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The Church and Social Cohesion: Connecting Communities and Serving People

The Church and Social Cohesion: Connecting Communities and Serving People

This report, commissioned by the Free Churches Group, investigates how churches in England contribute to social cohesion. (2020)

The Church and Social Cohesion: Connecting Communities and Serving People is the concluding report of an 18–month project which seeks to understand the impact of churches on the cohesiveness of our communities across England. It was commissioned by the Free Churches Group, and authored by Dr Madeleine Pennington, Theos’ Head of Research.

Between November 2018 and September 2019, Theos researchers observed a range of local cohesion initiatives and conducted 361 semi–structured interviews in 14 English local authorities: Bolton, Bradford, Bury, Cornwall, Croydon, Derby, East Lindsey, Haringey, Middlesbrough, Newham, Peterborough, Plymouth, Solihull, and Thanet. Just under half of participants were church–based; the remainder were cohesion stakeholders from a wide range of non–Christian contexts (including council officers, elected representatives, other faith leaders, healthcare professionals, teachers, and more). 

The report begins with a brief overview of recent cohesion policy, particularly noting how it has often been directed in response to crisis rather than a sustainable consideration of community assets. It then notes that Christians have distinctive theological motivations for engaging with their communities, before considering churches’ community assets in turn. It notes six assets as particularly common features of effective church–based community engagement: buildings, networks, leadership, convening power, volunteers and vision. Finally, it assesses how effectively churches work with a range of other community stakeholders in pursuit of cohesion aims, through a more targeted consideration of churches’ working relationships with other faith groups, other churches, and local authorities.

The report offers six core recommendations for the future, three of which are directed at policymakers, and three of which are directed at churches.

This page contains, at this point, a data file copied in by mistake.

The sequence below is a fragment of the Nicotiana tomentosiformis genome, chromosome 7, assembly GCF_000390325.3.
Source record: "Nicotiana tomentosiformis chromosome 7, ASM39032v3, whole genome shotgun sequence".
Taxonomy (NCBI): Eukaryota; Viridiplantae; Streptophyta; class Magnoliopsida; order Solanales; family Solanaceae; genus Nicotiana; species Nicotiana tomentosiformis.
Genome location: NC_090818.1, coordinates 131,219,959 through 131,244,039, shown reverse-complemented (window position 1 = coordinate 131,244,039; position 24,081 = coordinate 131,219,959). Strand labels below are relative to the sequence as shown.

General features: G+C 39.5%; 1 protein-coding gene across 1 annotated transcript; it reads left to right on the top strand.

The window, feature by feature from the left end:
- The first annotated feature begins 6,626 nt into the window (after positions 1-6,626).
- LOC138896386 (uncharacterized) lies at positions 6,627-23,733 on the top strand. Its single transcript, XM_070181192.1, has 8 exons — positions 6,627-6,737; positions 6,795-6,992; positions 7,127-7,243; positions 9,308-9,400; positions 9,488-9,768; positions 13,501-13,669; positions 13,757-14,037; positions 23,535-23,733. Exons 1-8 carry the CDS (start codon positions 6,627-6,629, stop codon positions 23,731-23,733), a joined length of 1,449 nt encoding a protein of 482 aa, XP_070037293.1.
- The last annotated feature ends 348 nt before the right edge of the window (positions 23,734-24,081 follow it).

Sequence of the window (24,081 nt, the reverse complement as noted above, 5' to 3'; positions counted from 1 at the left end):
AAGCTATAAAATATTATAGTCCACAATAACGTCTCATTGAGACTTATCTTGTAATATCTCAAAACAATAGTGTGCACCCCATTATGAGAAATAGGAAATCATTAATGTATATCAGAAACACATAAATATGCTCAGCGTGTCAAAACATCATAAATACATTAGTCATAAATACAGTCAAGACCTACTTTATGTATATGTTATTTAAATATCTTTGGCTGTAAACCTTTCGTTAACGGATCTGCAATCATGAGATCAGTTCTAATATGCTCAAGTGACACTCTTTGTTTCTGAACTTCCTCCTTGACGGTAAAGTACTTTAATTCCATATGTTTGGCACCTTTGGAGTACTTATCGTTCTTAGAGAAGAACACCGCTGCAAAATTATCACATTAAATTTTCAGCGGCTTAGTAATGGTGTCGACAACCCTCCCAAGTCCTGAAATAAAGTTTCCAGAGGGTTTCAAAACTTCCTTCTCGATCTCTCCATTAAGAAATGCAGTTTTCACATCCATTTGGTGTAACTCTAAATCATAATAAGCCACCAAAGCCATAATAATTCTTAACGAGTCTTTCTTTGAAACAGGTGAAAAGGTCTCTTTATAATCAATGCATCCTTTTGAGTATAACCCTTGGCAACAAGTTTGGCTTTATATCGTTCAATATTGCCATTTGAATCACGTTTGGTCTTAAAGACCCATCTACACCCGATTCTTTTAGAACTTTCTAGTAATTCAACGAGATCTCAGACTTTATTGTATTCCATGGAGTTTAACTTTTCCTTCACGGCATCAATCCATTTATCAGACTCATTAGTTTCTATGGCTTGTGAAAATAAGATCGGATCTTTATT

It finds that policymakers should… 

1.       Ensure that they are working with churches wherever possible and appropriate as part of a move away from a crisis–driven approach; 

2.        Be prepared to engage with, and promote, both bridging and bonding opportunities as they emerge practically in local communities and beyond; 

3.       Take account of the specific ways in which churches operate in their communities. 

Meanwhile, churches should… 

4.       Build on the natural strength of their embeddedness in community to tailor their engagement to the community in which they sit, what the community needs, and what their congregation will support;

 5.       Systematically reflect on their assets to ensure they are being used to their maximum potential in pursuit of better social cohesion outcomes; 

6.       If involved in providing services for the whole community, such as public service delivery or education, ensure inclusion and diversity are promoted in their spaces. 

For further practical suggestions for how churches and policymakers can engage and work effectively together on cohesion issues, see the ‘How To’ booklets published alongside this report.

Download ‘Nurturing Social Cohesion: Why it matters and what your church can do about’ hereA guide for churches looking to engage more deeply with their communities, and especially looking to build more positive relationships with secular partners.

Download ‘Nurturing Social Cohesion: A how–to guide for engaging churches’ hereA guide for policymakers and other secular partners looking to work more effectively with churches in pursuit of stronger communities.


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Madeleine Pennington

Madeleine Pennington

Madeleine is Head of Research at Theos. She joined Theos in 2018 as a researcher on the Free Churches Commission, investigating the impact of churches on social cohesion across England. She holds a doctorate in theology from the University of Oxford, and previously worked as a research scholar in Philadelphia. She is the author of The Christian Quaker: George Keith and the Keithian Controversy (Brill: 2019).

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